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MangoPi MQ Pro Is a Raspberry Pi Zero W Alternative For $20

MangoPi MQ Pro RISC-V powered SBC
(Image credit: MangoPi)

The MangoPi MQ Pro has launched in China. This tiny single-board computer (SBC) uses the same form factor as the better known but equally diminutive Raspberry Pi Zero W, which we reviewed in October 2021. However, the new MangoPi MQ Pro has a crucial difference from the UK-designed SBC, setting it apart from the multitude of clones - it uses a RISC-V processor.

In January, the MangoPi MQ Pro had reached its final design and was ready for mass production. The SBC used a green PCB at that time, but now it is pleasing to see it has fully ripened, with an eye-catching red PCB.

With the design finalized, it hasn't taken long for MangoPi to get the first MQ Pro boards to retail. CNX Software noticed it had started to become available in China, priced at the local equivalent of ~$20. It is only on China's Taobao right now, but the news outlet reckons it will arrive on retailers like Aliexpress in due course, an accessible portal for buyers that are outside of China.

MangoPi MQ Pro Specifications

SoC

Allwinner D1, C906 Core, RISC-V core up to 1GHz

RAM

512MB (model MPi-MQ1PL) or 1GB DDR3 (MPi-MQ1PH)

USB

USB-OTG Type-C, USB-HOST Type-C

Other ports

Mini HDMI connector, TF card

Connectors

40 Pin Raspberry Pi compatible GPIO header, 24 Pin DVP/RGMII connector, 20 Pin DSI/CTP/LVDS FPC connector, Audio OUT pads

Networking

Onboard Wi-Fi/BT, Ethernet via 24 Pin conenctor

Dimensions

6.5 x 3cm

The big attraction of the MangoPi MQ Pro for a particular group of developers, makers, and tinkerers will be the RISC-V architecture processor on board. The exact processor used is the Allwinner D1 C906, which also features on MangoPi's postage-stamp-sized MQ1 board. In brief, this SoC's RISC-V core runs at up to 1 GHz and features a DSP, 2D graphics acceleration, and a VPU capable of 4K H.265/H.264.

You may have noticed by omission – that the Allwinner D1 SoC doesn't feature 3D acceleration. Thus the MangoPi MQ Pro won't be as well-rounded as the $15 Raspberry Pi Zero W. The MangoPi MQ Pro is probably more suited to 2D desktop applications and headless use cases. Moreover, if you buy a MangoPi MQ Pro, you will also have a more limited choice of OS – with purported support for either Tina-Linux or Debian. Finally, it's important to note that the GitHub repository for the MQ Pro is a bit empty currently. We hope that some more software and documentation become available before this SBC gets into the user's hands.

(Image credit: MangoPi)

Readers may balk at the $20 ticket price of the MangoPi MQ Pro when the Raspberry Pi Zero W has an MSRP of $15. However, it is one of the most affordable RISC-V boards currently available, and the scarcity and uniqueness have a price. In addition, we recently reported that potential Raspberry Pi purchasers are presently having a hard time sourcing stock, depending on the model, so scarcity is also affecting SBCs like the Pi Zero W.

Mark Tyson
Mark Tyson

Mark Tyson is a Freelance News Writer at Tom's Hardware US. He enjoys covering the full breadth of PC tech; from business and semiconductor design to products approaching the edge of reason.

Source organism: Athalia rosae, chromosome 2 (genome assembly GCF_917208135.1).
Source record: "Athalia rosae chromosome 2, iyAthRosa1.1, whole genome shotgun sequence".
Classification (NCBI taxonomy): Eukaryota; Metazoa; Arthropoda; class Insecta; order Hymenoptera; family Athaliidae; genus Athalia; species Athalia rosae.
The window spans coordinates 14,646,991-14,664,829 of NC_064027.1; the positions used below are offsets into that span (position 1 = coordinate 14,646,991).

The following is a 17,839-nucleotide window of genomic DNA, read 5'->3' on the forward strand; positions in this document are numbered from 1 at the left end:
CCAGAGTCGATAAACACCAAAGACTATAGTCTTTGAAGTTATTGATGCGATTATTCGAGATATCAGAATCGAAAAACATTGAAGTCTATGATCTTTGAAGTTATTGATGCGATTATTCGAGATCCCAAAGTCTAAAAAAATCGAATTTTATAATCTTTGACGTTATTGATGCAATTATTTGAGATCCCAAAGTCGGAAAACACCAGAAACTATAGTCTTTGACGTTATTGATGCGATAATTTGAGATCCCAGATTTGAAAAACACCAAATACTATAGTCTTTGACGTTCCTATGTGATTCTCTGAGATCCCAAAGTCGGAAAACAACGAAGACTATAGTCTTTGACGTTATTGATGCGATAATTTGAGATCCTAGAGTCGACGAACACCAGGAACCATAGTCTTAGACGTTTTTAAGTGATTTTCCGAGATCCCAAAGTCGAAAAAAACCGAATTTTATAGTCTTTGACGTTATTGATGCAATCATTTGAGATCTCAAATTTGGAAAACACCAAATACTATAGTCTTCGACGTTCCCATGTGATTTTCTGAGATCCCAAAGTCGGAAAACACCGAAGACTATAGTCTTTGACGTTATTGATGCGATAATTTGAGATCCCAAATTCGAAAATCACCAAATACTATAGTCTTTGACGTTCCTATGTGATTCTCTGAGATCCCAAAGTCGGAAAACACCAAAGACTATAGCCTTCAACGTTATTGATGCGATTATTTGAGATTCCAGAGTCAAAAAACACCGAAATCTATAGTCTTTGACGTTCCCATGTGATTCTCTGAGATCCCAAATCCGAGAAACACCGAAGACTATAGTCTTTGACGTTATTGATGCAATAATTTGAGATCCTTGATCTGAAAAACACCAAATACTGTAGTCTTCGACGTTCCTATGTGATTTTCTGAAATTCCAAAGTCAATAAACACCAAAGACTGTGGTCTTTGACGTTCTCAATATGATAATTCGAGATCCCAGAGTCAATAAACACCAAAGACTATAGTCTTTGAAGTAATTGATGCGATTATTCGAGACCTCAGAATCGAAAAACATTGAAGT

• Findecanor
    The single CPU core is a T-Head XuanTie C906.
    RV64GC with MMU, In-order at max 1 GHz.

    In other sources, itis said to have Vector-instructions but if it does it is most probably an obsolete variant, because the V-extension spec was only finalised last summer and the C906 design is older than that.
    Reply
  • brucehoult
    Findecanor said:
    The single CPU core is a T-Head XuanTie C906.
    RV64GC with MMU, In-order at max 1 GHz.

    In other sources, itis said to have Vector-instructions but if it does it is most probably an obsolete variant, because the V-extension spec was only finalised last summer and the C906 design is older than that.

    Sure, as the D1 SoC has been available for a year already and the C906 core it is was designed around 2.5 years ago, it implements an older draft 0.7.1 version of the RISC-V vector spec.

    You can call this "obsolete", but as there are no competing chips on the market now with a newer version -- and probably not for the next 12 months -- I'm not sure that's really fair. For the moment the choice is 0.7.1 or nothing.

    It's not as if you even have a choice of ARM SVE (spec published 2016, or 2019 for SVE2) instead in an SBC.

    There are of course differences between RISC-V V 0.7.1 and 1.0. The overall style and structure of code is unchanged. Some code is binary-compatible between them, for example the natural implementations of memcpy(), strcpy(), strlen() and friends is. e.g. the code here https://hoult.org/d1_memcpy.txt and here https://hoult.org/d1_strcpy.txt which I tested on a D1 board a year ago. With one caveat: to be binary compatible with v1.0 the vlb.v instruction in memcpy() should be changed to vlbu.v. One of the biggest changes between 0.7.1 and 1.0 is that loads and stores no longer widen or narrow values, so the opcodes for sign-extended loads were no longer required and were reassigned. IN this case the mnemonic was also changed, so 1.0 renames vlbu.v to vle8.u, with the same binary encoding. If the prior vsetvli specified 8 bit elements with e8 then the operation is the same.

    TLDR: RVV 0.7.1 in the D1 chip and the ratified 1.0 are a little different, but 0.7.1 is not only the sole length-agnostic vector ISA available on an SBC, but is also close enough to prototype code that will usually require only minor changes to wrk on 1.0.
    Reply
  • sbufe
    I guess "is" is a bit of an overstatement in the title, considering that it's not purchasable.
    Reply